Robert Laureno, MD, a noted neurologist and neurological educator in his own right, has produced an excellent biography of Raymond D. Adams, MD, whom many regard as the father of modern neurology. Much of the book is the product of over fifty interviews of Dr. Adams by Dr. Laureno, face-to-face or by telephone, beginning in 2002 and lasting into 2005. It is noteworthy that Dr. Adams was in his nineties when these interviews were undertaken. In addition, Dr. Laureno interviewed scores of Dr. Adams' professional colleagues, friends, former trainees, and family members.
Dr. Adams played a huge role in shaping the field of neurology as we know it now, and Dr. Laureno thoroughly documents each step of the way through eight chapters, 50 pages of appendices, and an index.
We get to see a more personal side of the man through 66 photographs covering every period of Dr. Adams' life, including a number of group photos from his professional years. Other photographs depict family members and home life, title pages of important papers and monographs, correspondence by and about Dr. Adams, clinical notes, gross pathological specimens, and photomicrographs of pathology slides.
The opening chapter, “The Phenomenon of Raymond D. Adams,” captures the essence of the man, his towering intellect, his calm, supportive but all-business demeanor, his incredible work habits (roughly 18 to 20 hours a day and seemingly most days for the first 80 years of his life), his disdain for administrative matters and committee meetings, and his remarkable skills both as a clinician and as a pathologist.
We learn about the breadth and depth of his knowledge of all fields related to the nervous system. Dr. Adams had a visionary ability to recognize incipient new sub-fields of neurology, and to guide able young people into leadership roles. And he had an uncanny capacity to draw information from his vast store of knowledge with which to fashion logical, and often novel, overarching concepts.
Dr. Adams also had his blind spots. One example was his frequent inability to remember the names of his residents and other trainees. Another example, not mentioned by Dr. Laureno, but well known to his residents, was his difficulty in recognizing psychiatric problems in young women who were well educated or were from well-to-do families. It reminded us that he was human, because in so many other ways he was super-human. These traits included his work habits, his teaching skills, his capacity to think broadly and imaginatively, and to gather ideas from disparate sources that together illuminated otherwise impenetrable problems.
An important addendum for chapter 1 is Appendix A (pages 201–207), which chronicles a key interview of Dr. Maurice Victor about Dr. Adams. This took place in 2000, less than a year before Dr. Victor died. Dr. Victor was both Dr. Laureno's mentor and also a close colleague and friend of Dr. Adams for many decades.
The second chapter reviews the life history of Dr. Adams, from his background and birth to old age, mainly through a question-answer format (brief questions and long answers). It chronicles Dr. Adams's early years — growing up poor in rural Oregon, and developing his titanic work ethic, at first relating only to physical labor. This reflected a similar work habit of his father, an uneducated laborer. He made a rapid but undistinguished educational journey through high school, but later blossomed as a scholar at the University of Oregon when he discovered the field of psychology, the science of the mind.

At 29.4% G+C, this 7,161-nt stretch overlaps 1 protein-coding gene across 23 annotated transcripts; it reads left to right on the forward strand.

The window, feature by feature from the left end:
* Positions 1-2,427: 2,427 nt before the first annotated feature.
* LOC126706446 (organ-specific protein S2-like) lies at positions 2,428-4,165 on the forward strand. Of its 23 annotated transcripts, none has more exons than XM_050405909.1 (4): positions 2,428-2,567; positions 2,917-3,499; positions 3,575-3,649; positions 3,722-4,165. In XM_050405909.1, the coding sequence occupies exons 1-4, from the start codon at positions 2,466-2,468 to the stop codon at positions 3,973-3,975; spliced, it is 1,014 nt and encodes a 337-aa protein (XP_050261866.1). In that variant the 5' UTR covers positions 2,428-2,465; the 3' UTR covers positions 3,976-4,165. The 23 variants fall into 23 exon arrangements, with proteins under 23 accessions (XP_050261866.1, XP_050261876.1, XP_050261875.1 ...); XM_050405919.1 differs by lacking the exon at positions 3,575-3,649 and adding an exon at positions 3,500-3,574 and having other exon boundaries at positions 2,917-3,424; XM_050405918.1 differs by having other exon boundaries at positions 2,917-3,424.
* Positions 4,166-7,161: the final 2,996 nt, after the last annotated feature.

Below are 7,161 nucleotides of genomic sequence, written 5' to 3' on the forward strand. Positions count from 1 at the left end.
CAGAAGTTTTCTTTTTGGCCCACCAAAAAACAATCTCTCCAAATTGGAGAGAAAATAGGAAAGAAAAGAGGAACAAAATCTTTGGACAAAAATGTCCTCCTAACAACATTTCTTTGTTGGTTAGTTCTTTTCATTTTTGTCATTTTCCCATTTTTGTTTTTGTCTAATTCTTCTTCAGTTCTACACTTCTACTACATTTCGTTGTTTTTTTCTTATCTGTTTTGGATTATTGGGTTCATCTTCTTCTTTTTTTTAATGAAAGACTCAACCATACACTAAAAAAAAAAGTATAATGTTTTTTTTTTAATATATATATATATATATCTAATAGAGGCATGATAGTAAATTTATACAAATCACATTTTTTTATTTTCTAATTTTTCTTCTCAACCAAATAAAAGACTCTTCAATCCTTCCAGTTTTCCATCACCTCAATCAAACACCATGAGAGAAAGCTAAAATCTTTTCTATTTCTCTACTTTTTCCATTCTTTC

He went to medical school at Duke University where he was drawn to psychiatry. All of this educating had to be done on the cheap, with dependence on scholarships and many menial part-time jobs, often concurrent, in order to secure a living.
The preponderance of his career was based at the Massachusetts General Hospital (MGH), but a key junior faculty experience lasting a decade was done elsewhere in Boston. These ten years were devoted primarily to neuropathology and general pathology at the Mallory Institute, and attending duties in clinical neurology, the latter both at the Boston City Hospital and at the Tufts-New England Medical Center. Dr. Adams was subsequently the chief of the neurology service at MGH for 27 years (1951–1978), and for 24 years was concurrently the Bullard Professor of Neuropathology at the Harvard Medical School. I should disclose here that I got to know Dr. Adams through my years (from 1958–1969) as an intern, resident, fellow, and junior faculty member at Harvard Medical School and MGH.
In subsequent chapters, we learn more about Dr. Adams's ideas and the investigations he devised to explore them. His knowledge and experience were widespread, ranging from pediatric conditions to muscle, peripheral nerve, spinal, and virtually all types of brain pathologies. For example, he wrote more than 200 original papers and publications on the neurology of liver failure, striatonigral degeneration, autoimmune neuropathy, paraneoplastic neuropathy (with myeloma), oculomotor apraxia, pan-dysautonomia, and histiocytosis. He was the first to describe and refer to transient ischemic attacks, transient global amnesia, and normal pressure hydrocephalus. He was also renowned for his work on basilar artery stroke and hypoxic-ischemic encephalopathy after cardiac arrest.
A short chapter deals with his family life, retirement and old age, and a brief epilogue added in press tells us of Dr. Adams' demise in October of 2008, a few months short of both his 98th birthday and the publication of this biography.
Dr. Laureno has done a masterful job of summarizing the life and times of Raymond D. Adams and the profound impact he had on the shape of modern neurology.